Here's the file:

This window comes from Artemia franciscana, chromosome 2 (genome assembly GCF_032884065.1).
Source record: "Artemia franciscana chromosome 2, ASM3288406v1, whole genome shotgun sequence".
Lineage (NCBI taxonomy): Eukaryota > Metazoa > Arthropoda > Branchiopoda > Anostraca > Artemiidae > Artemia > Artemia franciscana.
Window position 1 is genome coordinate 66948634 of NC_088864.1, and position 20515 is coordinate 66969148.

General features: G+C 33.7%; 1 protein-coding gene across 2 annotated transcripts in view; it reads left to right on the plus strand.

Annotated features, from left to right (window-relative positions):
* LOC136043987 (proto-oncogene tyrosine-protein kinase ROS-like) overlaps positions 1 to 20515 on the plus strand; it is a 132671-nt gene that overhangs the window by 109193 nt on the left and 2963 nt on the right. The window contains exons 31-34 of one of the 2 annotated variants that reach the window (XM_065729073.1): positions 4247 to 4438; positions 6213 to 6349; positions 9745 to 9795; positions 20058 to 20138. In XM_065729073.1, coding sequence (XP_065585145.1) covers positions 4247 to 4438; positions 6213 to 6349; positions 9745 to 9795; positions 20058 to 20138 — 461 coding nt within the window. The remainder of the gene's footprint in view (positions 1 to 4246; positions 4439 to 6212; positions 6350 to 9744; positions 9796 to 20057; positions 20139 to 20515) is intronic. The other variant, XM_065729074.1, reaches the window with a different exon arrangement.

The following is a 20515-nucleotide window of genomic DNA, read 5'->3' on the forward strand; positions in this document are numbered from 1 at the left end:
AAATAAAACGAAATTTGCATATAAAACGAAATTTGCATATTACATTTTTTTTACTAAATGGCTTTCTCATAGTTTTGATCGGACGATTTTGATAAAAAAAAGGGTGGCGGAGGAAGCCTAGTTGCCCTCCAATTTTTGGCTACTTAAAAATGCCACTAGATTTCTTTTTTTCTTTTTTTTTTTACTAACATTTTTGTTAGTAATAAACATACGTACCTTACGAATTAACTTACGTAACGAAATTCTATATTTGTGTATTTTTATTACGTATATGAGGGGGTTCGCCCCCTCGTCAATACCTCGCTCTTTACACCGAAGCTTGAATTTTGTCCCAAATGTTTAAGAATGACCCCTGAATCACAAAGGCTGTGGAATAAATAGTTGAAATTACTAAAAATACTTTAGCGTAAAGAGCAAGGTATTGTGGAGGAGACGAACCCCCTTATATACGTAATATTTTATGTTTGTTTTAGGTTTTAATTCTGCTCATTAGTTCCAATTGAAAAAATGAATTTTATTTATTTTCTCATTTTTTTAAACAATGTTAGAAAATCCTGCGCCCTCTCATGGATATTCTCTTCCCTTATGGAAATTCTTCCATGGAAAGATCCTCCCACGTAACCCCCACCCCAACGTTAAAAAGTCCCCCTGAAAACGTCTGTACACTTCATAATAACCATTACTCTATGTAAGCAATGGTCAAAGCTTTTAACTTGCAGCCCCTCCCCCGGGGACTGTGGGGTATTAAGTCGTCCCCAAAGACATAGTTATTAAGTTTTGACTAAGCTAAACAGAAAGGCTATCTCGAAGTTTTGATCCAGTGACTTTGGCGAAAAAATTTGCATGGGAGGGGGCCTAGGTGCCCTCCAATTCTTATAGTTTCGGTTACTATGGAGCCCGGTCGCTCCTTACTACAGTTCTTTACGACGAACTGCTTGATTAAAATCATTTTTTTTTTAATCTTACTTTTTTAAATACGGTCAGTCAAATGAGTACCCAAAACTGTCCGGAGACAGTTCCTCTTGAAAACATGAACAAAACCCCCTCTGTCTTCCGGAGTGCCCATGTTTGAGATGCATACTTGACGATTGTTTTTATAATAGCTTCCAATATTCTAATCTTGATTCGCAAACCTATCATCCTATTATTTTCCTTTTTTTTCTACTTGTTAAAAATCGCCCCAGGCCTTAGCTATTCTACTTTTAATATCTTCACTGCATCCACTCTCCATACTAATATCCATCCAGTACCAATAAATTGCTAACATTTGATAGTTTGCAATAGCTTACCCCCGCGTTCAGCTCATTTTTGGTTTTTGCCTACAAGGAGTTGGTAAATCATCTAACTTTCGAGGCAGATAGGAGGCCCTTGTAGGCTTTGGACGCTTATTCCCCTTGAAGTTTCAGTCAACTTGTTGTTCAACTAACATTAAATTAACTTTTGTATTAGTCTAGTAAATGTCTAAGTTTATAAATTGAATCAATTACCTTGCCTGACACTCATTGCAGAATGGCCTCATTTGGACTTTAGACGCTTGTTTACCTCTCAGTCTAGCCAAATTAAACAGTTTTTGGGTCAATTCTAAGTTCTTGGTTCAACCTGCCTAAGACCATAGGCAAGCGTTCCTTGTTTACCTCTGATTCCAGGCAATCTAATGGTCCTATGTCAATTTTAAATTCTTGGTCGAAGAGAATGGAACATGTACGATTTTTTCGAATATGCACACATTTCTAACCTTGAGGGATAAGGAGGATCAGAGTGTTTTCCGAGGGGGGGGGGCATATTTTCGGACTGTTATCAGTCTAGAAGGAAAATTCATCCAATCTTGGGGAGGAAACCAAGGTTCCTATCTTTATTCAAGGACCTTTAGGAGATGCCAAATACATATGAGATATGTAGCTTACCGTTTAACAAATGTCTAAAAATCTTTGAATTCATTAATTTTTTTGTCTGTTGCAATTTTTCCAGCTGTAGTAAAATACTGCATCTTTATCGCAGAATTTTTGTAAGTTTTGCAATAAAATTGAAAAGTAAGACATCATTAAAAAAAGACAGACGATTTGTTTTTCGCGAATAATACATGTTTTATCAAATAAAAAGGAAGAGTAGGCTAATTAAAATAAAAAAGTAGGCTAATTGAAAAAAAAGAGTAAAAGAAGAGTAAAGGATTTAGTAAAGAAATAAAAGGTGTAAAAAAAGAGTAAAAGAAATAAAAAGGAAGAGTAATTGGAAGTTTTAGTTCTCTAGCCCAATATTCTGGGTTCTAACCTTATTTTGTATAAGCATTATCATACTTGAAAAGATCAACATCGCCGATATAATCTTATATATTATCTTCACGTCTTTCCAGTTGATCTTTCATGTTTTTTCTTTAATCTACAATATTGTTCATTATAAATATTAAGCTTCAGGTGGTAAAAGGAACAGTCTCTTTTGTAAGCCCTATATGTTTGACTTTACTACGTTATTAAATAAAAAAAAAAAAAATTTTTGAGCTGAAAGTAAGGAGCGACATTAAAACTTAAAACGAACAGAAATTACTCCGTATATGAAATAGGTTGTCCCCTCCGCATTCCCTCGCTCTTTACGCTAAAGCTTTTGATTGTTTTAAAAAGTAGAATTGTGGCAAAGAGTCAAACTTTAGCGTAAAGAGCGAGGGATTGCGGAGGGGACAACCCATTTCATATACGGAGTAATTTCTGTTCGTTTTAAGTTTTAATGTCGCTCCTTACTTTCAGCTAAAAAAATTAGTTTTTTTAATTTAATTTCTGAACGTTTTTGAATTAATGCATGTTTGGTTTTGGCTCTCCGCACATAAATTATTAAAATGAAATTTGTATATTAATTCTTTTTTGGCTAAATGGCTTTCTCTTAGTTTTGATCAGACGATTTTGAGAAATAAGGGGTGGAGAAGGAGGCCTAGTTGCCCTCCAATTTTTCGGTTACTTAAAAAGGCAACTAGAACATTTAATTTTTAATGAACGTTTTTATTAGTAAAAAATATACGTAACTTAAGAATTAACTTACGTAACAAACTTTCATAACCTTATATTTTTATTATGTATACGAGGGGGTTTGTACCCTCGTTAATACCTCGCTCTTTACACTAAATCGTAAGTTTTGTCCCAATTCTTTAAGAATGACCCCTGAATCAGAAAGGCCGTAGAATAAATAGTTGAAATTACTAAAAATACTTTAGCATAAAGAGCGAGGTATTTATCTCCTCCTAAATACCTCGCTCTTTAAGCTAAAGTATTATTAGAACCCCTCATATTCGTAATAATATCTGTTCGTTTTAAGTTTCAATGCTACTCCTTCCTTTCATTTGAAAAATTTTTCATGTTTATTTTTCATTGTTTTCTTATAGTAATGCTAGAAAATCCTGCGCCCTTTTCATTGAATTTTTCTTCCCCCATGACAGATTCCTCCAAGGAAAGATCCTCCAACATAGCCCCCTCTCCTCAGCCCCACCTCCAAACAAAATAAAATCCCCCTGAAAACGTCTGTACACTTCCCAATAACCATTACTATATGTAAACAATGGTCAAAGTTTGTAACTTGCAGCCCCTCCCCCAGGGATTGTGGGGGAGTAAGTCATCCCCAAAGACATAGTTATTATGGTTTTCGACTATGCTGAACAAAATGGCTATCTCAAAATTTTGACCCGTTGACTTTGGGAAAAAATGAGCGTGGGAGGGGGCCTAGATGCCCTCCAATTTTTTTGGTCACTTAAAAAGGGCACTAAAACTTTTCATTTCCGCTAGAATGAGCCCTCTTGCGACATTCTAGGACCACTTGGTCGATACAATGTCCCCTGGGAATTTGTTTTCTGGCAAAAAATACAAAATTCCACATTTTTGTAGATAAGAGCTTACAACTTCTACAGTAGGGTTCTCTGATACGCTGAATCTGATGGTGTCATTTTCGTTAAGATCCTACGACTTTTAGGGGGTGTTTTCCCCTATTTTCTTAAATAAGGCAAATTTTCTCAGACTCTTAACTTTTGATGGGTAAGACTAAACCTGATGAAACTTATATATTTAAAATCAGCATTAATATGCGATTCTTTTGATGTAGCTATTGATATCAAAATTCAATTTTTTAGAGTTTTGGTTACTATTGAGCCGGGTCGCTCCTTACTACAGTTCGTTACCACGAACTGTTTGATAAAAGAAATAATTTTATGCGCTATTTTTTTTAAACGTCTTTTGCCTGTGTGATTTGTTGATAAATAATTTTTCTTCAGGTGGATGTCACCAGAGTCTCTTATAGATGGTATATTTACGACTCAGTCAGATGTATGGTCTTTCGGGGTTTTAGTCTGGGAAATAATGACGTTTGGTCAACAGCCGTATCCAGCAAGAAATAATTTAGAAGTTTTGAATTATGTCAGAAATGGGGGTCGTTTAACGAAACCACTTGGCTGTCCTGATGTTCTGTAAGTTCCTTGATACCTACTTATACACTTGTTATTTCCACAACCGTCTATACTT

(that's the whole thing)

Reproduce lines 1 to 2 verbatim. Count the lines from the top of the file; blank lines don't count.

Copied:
This window comes from Artemia franciscana, chromosome 2 (genome assembly GCF_032884065.1).
Source record: "Artemia franciscana chromosome 2, ASM3288406v1, whole genome shotgun sequence".